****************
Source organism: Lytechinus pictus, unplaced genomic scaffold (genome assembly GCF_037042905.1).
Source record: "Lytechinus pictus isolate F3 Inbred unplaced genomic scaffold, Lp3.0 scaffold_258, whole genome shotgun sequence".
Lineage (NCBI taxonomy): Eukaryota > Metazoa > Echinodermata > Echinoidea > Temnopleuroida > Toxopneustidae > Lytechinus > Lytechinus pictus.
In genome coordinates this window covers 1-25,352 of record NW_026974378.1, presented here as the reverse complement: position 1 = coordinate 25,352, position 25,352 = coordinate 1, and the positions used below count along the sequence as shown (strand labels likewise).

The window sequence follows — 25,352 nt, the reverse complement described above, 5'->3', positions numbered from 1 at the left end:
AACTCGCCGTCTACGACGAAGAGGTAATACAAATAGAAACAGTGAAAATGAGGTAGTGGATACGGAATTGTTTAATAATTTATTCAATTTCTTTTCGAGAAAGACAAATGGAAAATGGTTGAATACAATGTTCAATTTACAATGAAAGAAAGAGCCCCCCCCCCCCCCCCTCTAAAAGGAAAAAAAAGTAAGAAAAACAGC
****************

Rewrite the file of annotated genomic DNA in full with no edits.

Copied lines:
Source organism: Lytechinus pictus, unplaced genomic scaffold (genome assembly GCF_037042905.1).
Source record: "Lytechinus pictus isolate F3 Inbred unplaced genomic scaffold, Lp3.0 scaffold_258, whole genome shotgun sequence".
Lineage (NCBI taxonomy): Eukaryota > Metazoa > Echinodermata > Echinoidea > Temnopleuroida > Toxopneustidae > Lytechinus > Lytechinus pictus.
In genome coordinates this window covers 1-25,352 of record NW_026974378.1, presented here as the reverse complement: position 1 = coordinate 25,352, position 25,352 = coordinate 1, and the positions used below count along the sequence as shown (strand labels likewise).

The window sequence follows — 25,352 nt, the reverse complement described above, 5'->3', positions numbered from 1 at the left end:
AACTCGCCGTCTACGACGAAGAGGTAATACAAATAGAAACAGTGAAAATGAGGTAGTGGATACGGAATTGTTTAATAATTTATTCAATTTCTTTTCGAGAAAGACAAATGGAAAATGGTTGAATACAATGTTCAATTTACAATGAAAGAAAGAGCCCCCCCCCCCCCCCCTCTAAAAGGAAAAAAAAGTAAGAAAAACAGC